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|Title:||Satisfaction with Life: Examining the Impact of Character Strengths among Young People|
|Authors:||Proctor, Carmel Laura|
|Presented at:||University of Leicester|
|Abstract:||Research has shown that the disease model of child development has not led to the prevention of antisocial behaviour or psychological disorders in youth. Recent findings have shown that the positive outcomes of moral education in the building of character strengths can be used as buffers against the development of both psychological and behavioural difficulties. Similarly, youth life satisfaction has been shown to have a buffering affect for adolescents and to be positively related to an array of desirable social and psychological characteristics. Primarily this research sought to examine whether the awareness of character strengths and the exercising of them through strengths-based exercises increases life satisfaction among adolescents. This research also sought to develop student materials for the school curriculum designed to encourage students to exercise and learn about their strengths. Results revealed that awareness of individual character strengths is positively non-significantly related to increased mean life satisfaction. Participation in character strengths-based exercises is significantly related to increased life satisfaction among adolescents. Application of a character strengths-based programme in the school curriculum has an overall positive impact on life satisfaction, positive affect, and self-esteem. Young people with very high levels of life satisfaction have significantly higher mean scores on multiple school, interpersonal, and intrapersonal variables than those with average and very low levels of life satisfaction. Results further indicate that young people with very low levels of life satisfaction would benefit most from interventions aimed at boosting those variables having the most influence on their level of life satisfaction. Generic strengths use is a strong unique predictor of subjective well-being among individuals for whom specific character strengths associated with a life of meaning are commonly-endorsed. Life satisfaction is positively associated with the characteristics identified as representative of the Rogerian fully functioning individual.|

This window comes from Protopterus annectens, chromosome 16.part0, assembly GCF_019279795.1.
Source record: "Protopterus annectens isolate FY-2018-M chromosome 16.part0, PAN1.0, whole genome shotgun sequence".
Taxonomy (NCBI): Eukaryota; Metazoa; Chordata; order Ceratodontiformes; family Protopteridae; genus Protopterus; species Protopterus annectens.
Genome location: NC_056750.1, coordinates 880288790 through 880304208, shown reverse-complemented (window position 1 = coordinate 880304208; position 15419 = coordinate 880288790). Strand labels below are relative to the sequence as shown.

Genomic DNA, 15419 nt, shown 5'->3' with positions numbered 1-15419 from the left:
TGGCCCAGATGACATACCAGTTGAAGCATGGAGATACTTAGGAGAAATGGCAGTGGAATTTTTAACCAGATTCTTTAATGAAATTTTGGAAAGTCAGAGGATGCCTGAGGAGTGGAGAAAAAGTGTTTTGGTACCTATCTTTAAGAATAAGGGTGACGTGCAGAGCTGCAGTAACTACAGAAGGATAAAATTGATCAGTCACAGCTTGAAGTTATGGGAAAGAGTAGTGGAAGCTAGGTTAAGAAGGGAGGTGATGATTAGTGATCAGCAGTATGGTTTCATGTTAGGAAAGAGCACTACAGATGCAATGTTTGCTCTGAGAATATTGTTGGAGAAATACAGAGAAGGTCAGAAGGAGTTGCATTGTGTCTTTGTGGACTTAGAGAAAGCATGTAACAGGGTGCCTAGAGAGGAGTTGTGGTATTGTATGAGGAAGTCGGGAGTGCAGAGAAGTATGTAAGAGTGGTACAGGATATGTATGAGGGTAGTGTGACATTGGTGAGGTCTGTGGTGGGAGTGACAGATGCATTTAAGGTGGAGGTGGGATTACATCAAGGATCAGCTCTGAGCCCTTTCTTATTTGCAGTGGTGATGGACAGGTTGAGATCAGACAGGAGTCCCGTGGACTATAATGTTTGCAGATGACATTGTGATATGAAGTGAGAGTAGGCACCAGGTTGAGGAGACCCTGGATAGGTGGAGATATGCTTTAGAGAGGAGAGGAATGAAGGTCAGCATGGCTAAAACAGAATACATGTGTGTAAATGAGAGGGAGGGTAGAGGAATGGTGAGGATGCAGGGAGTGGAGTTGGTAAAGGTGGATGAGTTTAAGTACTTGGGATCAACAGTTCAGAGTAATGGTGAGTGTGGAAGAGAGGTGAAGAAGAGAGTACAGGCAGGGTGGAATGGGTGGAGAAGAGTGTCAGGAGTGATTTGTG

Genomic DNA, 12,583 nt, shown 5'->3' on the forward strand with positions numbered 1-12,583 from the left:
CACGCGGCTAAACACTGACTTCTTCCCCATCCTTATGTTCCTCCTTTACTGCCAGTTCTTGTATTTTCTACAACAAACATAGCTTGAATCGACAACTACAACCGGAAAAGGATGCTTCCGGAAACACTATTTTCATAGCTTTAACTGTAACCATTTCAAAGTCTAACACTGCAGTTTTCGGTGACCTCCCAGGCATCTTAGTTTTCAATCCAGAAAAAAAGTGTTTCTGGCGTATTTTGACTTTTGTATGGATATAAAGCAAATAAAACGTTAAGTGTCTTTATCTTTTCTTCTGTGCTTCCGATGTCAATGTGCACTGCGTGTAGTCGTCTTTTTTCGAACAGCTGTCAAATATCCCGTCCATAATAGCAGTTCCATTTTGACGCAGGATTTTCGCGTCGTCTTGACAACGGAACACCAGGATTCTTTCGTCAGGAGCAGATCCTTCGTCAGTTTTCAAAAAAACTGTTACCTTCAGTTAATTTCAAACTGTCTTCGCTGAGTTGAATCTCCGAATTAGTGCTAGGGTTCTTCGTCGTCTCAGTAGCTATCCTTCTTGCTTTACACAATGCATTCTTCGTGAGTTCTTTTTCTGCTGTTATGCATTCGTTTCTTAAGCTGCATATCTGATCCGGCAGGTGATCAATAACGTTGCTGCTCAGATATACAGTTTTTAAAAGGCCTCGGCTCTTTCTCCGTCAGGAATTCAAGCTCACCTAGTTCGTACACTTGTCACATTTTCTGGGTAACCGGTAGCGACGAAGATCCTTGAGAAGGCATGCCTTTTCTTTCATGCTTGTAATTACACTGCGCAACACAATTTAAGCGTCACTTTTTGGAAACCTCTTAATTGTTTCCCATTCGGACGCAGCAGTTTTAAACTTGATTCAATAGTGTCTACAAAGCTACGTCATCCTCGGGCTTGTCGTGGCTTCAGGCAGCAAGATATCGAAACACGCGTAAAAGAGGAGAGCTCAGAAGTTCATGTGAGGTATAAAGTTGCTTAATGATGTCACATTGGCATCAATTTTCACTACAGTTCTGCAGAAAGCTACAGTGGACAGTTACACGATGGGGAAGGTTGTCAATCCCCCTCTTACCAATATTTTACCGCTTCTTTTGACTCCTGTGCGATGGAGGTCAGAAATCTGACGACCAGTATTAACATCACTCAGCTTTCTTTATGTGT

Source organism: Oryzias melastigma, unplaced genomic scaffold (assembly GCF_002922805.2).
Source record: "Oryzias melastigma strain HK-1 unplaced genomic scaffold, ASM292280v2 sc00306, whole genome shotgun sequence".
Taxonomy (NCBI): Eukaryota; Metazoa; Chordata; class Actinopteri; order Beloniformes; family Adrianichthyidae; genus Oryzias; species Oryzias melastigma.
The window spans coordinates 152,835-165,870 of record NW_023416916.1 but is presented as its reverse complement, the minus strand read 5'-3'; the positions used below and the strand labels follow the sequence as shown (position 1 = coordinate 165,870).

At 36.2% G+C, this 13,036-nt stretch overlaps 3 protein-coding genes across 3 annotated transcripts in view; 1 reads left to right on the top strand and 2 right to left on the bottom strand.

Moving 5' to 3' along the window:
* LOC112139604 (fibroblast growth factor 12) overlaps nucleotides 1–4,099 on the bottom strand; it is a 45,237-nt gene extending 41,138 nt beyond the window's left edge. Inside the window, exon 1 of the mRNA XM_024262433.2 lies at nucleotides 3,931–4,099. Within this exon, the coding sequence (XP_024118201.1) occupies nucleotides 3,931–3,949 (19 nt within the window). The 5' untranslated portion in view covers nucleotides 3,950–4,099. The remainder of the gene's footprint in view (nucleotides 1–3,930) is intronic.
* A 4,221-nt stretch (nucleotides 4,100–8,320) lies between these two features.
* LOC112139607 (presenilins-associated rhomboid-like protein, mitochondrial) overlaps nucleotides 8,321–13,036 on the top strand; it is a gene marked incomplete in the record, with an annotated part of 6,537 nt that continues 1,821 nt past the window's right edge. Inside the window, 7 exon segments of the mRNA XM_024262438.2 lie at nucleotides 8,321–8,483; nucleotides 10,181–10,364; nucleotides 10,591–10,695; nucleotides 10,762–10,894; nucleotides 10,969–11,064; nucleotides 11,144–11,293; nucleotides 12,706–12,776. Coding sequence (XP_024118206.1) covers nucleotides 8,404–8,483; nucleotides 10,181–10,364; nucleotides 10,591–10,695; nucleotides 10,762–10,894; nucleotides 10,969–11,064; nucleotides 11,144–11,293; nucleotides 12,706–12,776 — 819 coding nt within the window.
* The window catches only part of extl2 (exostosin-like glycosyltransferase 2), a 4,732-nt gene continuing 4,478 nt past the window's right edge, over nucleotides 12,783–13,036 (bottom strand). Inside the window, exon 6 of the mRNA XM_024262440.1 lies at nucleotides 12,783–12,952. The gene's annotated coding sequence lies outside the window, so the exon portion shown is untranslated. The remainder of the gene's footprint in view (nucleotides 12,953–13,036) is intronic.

|Rights:||© The Author, 2011.|
|Appears in Collections:||Theses, School of Psychology|
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